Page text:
It turns out Kwik Trip doesn’t have plans to move

Published 12:18 pm Wednesday, February 29, 2012

The rumor mill has been chugging along the past few weeks after the old HiMEC Mechanical building on a site owned by Kwik Trip was demolished.

It turns out, however, that the convenience store chain doesn’t plan to relocate either of its two Austin locations (1401 Fourth St. NW or 1201 W Oakland Ave.) or build a third shop there, according to Wade Dumond, Kwik Trip real estate development manager. Dumond said they were just getting rid of an old building on its site — 1901 Fourth St. NW — which is technically owned by Convenience Store Investments. The company also owns land directly east of Schieck Dental, 607 18th Ave. NW, but has no immediate plans for that plot, either.

According to Mower County records, the company purchased the parcel at 1901 Fourth St. NW in January 2008 for $440,000, and then repackaged it with the parcel next to Schieck for $925,000 in June 2011.

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So while it looks like Kwik Trip won’t break ground in the next few months, don’t rule out a change down the road.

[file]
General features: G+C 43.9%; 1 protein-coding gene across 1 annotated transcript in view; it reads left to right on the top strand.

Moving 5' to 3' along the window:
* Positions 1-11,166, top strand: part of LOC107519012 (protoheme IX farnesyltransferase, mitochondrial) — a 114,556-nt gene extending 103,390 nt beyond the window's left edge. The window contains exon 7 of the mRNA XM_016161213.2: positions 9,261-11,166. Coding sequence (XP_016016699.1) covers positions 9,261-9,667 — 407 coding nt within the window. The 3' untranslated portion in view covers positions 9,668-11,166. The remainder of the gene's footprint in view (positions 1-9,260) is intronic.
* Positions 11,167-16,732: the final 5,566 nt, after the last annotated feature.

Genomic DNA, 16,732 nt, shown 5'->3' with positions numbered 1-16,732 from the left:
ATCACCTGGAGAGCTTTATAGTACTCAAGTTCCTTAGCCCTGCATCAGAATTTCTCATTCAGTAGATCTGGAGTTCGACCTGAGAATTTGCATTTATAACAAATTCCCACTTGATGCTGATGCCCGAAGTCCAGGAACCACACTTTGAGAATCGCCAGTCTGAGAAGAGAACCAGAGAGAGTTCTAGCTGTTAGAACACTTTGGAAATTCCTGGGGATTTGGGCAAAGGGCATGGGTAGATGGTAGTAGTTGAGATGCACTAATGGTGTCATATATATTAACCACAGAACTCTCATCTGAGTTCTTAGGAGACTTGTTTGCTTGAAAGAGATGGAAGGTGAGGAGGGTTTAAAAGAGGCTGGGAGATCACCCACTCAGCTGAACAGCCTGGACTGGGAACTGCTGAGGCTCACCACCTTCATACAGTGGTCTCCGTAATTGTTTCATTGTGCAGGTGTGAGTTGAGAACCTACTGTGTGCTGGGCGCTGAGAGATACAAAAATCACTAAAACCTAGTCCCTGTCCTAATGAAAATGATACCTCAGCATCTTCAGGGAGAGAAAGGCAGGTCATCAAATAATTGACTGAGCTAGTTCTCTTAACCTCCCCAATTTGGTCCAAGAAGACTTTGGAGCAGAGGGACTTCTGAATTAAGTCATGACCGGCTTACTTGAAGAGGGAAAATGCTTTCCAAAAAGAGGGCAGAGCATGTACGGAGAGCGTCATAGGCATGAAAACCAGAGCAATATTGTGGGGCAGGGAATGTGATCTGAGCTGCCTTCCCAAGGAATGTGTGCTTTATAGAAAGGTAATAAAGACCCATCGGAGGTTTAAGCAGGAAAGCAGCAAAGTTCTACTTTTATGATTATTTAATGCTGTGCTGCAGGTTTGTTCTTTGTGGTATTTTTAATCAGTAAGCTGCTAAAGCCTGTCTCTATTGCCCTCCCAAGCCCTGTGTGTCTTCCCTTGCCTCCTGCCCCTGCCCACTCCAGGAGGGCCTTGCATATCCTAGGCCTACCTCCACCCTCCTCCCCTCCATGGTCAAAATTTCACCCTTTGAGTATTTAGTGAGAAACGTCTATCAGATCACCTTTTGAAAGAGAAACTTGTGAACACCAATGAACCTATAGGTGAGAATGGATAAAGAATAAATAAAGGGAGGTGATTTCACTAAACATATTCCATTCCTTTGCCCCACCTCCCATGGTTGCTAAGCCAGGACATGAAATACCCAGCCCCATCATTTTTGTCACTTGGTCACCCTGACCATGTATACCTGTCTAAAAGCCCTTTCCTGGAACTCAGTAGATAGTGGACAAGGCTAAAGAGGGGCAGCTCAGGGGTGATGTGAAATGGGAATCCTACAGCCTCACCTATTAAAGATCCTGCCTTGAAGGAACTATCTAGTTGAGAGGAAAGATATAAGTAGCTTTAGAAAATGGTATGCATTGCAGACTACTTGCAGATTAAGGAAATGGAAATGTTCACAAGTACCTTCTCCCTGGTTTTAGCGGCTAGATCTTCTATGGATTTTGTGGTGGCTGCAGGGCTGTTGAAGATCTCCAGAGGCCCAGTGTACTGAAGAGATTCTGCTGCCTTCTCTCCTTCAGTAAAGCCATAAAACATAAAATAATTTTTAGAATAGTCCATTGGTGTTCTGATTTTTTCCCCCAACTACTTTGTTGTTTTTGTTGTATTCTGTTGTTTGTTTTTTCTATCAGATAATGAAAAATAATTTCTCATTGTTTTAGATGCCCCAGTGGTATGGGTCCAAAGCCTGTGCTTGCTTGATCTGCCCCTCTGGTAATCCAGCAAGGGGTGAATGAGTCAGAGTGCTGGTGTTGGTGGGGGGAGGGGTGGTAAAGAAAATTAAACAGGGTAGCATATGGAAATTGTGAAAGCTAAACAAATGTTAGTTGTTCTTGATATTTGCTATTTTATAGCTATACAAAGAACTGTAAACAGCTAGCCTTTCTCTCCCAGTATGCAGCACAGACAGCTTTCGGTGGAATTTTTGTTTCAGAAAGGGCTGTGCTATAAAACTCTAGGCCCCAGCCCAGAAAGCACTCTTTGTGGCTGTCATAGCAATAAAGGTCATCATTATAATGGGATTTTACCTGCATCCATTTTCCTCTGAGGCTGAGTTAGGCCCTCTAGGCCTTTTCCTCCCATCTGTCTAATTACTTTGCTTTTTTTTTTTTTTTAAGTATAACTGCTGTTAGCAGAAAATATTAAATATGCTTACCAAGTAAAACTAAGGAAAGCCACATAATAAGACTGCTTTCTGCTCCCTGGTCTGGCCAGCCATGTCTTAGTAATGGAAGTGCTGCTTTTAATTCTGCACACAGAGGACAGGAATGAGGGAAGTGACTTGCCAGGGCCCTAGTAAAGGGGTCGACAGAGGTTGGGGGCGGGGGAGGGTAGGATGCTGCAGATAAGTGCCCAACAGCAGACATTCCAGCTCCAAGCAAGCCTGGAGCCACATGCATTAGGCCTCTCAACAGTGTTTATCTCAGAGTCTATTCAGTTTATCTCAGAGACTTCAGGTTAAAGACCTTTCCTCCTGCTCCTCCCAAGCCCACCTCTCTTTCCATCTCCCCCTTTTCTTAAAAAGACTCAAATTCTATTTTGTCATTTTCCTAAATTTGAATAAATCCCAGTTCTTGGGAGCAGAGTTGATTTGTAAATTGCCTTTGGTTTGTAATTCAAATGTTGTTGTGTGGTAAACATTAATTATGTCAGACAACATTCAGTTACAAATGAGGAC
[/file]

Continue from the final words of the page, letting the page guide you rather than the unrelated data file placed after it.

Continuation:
A mall on the mend?

With the announcement of a new candy shop, Napoli Chocolates, moving to Oak Park Mall (See “Oh, sweet: Chocolate store to open,” Page 1), it looks like the Austin shopping center may be poised for a rebound, thanks in no small part to Bob and Lisa Nelson, the chocolate shop’s owners.

When Napoli Chocolates opens this spring, the Nelsons will have four businesses in the mall, and all of them have opened since September 2011.

According to Shan Kehret, Oak Park Mall’s marketing director, they now have 20 businesses — two more than they had at the beginning of 2010 — and they have two more interested. Additions since Kehret started at the mall in October 2009 are Acclaim Studio of Dance, Two Bears Trading Post, Spirit Bear Academy, Weight Watchers, Dave Thompson auctions, Ole Barn BBQ, the Kitchen Warehouse, the Machine Shed and now Napoli Chocolates. A net gain of two businesses in two years may not seem like a lot — and there are still 14 empty storefronts — but it is an increase during a period many small malls are steadily losing businesses.

In addition, while it was announced last week that the Sears in Rochester will likely close, the one in Oak Park Mall is in the process of moving to a much larger location, from inside the mall to an exterior storefront; the former home of Ruskell Hardware.

“Things are going to be happening,” Kehret said. “The mall is the place to start a small business.”

Kehret said rent is very affordable, traffic is starting to pick up, and they may be “headed for the light at the end of the tunnel.”

— Herald editor Adam Harringa’s column on business news appears every Wednesday.